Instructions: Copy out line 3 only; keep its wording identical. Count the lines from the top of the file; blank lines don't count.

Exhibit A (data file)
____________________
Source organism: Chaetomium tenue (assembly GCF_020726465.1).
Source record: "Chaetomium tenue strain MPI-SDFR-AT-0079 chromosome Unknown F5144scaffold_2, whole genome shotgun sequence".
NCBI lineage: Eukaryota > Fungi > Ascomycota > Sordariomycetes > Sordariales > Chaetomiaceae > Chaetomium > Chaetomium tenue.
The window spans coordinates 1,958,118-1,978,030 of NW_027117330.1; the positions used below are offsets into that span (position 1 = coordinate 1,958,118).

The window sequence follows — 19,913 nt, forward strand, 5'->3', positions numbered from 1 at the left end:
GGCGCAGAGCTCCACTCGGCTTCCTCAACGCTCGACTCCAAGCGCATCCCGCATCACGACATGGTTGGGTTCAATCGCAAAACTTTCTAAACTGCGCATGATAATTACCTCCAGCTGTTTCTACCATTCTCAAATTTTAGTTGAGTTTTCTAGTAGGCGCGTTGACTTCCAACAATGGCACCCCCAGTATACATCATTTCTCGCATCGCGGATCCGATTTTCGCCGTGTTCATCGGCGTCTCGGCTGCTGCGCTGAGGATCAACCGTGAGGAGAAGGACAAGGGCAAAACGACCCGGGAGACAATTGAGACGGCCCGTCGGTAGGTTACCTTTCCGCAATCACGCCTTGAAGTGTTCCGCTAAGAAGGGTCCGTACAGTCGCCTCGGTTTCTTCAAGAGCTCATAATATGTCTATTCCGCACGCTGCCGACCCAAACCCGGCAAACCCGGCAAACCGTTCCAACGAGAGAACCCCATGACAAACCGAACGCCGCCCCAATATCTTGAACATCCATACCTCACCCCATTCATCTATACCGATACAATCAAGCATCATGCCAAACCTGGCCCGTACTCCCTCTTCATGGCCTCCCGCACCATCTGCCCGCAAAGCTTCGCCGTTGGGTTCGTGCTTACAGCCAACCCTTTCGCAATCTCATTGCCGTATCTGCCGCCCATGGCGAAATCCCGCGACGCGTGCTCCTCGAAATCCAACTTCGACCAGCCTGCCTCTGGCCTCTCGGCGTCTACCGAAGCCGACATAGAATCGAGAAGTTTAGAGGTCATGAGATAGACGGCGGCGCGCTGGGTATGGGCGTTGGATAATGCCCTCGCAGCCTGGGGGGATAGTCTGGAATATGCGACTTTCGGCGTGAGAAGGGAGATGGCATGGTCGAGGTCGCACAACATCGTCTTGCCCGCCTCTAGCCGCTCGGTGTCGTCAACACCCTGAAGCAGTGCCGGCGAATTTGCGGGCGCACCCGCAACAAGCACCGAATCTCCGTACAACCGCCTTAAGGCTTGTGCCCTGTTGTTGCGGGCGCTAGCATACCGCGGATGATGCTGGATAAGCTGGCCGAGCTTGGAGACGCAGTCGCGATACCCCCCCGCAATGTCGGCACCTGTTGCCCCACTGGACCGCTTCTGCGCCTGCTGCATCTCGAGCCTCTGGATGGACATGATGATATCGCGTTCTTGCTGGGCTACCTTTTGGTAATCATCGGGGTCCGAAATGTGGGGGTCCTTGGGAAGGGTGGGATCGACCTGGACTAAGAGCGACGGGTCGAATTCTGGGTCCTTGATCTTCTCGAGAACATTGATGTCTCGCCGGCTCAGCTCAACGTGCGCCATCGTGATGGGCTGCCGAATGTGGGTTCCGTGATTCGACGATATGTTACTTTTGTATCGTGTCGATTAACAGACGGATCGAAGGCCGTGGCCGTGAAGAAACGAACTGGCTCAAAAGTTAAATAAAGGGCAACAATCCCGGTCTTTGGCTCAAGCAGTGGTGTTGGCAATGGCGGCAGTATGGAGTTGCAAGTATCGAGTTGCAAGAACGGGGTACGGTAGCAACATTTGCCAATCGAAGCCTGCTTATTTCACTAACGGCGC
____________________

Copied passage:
NCBI lineage: Eukaryota > Fungi > Ascomycota > Sordariomycetes > Sordariales > Chaetomiaceae > Chaetomium > Chaetomium tenue.